This is a series that you can pick up anywhere, except I think you do have to save Tying the Knot for last since it ties up some of the loose ends in previous books.
And then there is self-improvement. I read an article about this book, Say Goodbye to Survival Mode by Crystal Paine, a couple months ago. When I read that article I was completely in the throes of Survival Mode, so I didn’t bookmark the article or write down the title at all. Then, last month, I ran a giveaway on my Facebook page and I asked the participants to tell me which book they were currently reading. I was so happy someone mentioned this book, because I immediately went over to Amazon and purchased it.
I am constantly in Survival Mode. Or, if I’m not, I’m in Shut-down Mode. Both of those modes aren’t very good for me, and it’s sometimes hard to find happiness. I’m looking forward to seeing what the author has to say–I hope that it will help me have a better school year beginning in the fall!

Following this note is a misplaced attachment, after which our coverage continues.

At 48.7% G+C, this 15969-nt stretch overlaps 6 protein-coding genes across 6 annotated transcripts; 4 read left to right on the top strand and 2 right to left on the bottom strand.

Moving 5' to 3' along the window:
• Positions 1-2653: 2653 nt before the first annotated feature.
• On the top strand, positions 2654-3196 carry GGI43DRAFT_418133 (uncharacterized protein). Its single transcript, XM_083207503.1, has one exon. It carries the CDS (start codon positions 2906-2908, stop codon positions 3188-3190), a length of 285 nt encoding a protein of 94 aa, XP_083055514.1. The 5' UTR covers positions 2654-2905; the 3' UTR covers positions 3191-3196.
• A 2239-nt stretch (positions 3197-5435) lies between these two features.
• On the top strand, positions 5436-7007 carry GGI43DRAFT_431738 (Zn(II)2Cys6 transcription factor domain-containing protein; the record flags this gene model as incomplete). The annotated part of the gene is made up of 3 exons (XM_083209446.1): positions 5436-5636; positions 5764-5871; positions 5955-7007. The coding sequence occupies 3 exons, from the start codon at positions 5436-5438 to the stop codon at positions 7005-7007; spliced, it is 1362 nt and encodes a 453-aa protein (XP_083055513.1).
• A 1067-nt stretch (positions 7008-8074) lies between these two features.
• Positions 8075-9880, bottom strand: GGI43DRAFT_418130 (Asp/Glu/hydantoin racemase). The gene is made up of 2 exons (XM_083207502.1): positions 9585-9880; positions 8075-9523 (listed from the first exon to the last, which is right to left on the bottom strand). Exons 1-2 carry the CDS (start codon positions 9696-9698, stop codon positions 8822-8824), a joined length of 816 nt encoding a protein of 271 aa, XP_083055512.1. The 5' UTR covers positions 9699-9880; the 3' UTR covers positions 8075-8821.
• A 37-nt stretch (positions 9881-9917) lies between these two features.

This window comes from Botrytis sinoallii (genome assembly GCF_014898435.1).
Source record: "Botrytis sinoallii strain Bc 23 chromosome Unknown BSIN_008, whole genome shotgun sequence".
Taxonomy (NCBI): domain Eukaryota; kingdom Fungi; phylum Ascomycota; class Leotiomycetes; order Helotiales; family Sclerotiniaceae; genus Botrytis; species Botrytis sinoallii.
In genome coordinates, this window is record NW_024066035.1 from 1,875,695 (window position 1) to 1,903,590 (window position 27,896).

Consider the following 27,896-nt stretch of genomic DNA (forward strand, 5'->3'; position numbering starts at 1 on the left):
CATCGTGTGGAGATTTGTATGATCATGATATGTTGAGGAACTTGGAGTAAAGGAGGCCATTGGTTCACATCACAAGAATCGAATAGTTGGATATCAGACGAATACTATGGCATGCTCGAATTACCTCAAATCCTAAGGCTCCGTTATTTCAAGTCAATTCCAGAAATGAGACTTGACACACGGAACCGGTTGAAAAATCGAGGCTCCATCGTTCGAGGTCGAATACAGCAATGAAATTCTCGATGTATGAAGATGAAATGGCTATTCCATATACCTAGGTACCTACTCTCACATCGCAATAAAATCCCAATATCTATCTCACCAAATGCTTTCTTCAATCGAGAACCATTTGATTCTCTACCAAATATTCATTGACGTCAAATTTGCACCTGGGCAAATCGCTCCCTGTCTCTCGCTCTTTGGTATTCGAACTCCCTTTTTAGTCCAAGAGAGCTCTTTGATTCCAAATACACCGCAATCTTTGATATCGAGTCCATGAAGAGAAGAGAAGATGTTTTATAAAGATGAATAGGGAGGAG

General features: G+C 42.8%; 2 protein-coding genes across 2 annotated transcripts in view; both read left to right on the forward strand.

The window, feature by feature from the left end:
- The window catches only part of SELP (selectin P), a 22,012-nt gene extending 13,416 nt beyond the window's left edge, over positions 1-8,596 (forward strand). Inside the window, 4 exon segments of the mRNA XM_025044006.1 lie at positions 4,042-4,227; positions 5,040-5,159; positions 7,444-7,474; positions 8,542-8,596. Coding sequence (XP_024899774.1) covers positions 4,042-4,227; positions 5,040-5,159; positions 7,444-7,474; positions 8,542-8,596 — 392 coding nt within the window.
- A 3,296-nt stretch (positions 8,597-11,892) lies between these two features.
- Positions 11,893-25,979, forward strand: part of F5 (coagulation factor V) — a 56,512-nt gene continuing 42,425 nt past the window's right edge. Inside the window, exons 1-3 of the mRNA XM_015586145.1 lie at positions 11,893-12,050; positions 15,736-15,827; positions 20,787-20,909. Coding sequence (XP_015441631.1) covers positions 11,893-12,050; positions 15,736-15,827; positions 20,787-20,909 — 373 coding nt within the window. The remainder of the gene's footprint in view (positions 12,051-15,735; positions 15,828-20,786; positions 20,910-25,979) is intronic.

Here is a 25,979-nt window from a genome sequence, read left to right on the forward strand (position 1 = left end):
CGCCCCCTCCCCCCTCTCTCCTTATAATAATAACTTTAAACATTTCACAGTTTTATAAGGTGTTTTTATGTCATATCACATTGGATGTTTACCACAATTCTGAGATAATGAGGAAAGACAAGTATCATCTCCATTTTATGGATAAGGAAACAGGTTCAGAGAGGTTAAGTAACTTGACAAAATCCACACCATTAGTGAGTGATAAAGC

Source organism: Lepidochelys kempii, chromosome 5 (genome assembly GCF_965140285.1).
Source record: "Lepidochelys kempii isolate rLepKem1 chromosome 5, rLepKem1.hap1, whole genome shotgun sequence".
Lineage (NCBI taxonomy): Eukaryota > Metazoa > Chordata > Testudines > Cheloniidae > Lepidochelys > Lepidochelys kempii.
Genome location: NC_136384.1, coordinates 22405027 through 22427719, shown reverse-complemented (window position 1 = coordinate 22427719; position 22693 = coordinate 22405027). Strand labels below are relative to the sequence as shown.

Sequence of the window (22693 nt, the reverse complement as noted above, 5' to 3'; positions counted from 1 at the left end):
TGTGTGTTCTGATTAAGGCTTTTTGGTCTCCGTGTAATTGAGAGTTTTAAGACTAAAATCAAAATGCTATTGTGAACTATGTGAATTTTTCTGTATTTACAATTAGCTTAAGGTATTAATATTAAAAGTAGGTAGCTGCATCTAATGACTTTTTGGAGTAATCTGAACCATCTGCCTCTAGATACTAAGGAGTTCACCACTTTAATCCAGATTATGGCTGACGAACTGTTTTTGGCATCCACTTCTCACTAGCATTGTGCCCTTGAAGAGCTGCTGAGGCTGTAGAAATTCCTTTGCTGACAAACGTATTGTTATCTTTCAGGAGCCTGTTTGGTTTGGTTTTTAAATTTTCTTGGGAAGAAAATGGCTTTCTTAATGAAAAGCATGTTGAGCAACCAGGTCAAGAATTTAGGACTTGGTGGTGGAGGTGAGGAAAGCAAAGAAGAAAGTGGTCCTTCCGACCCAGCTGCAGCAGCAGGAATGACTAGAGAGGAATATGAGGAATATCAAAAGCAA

The other book I am going to read for self-improvement is Clutterfree With Kids by Joshua Becker. I just came upon it on Amazon one day, and decided to buy it because sometimes the clutter threatens to drown me. Especially when I am already in survival mode.
From Amazon: “Children add joy, purpose, and meaning to our lives. They provide optimism, hope, and love. They bring smiles, laughter, and energy into our homes. They also add clutter. As parents, balancing life and managing clutter may appear impossible—or at the very least, never-ending. But what if there was a better way to live? Clutterfree with Kids offers a new perspective and fresh approach to overcoming clutter. With helpful insights, the book serves as a valuable resource for parents. Through practical application and inspirational stories, Clutterfree with Kids invites us to change our thinking, discover new habits, and free our homes. It invites us to reevaluate our lives. And it just may inspire you to live the life you’ve been searching for all along.”
What’s on YOUR summer reading list? I really want to know! Because I’m definitely going to be reading more than 8 books this summer, that’s for darn sure.
More Book Reading: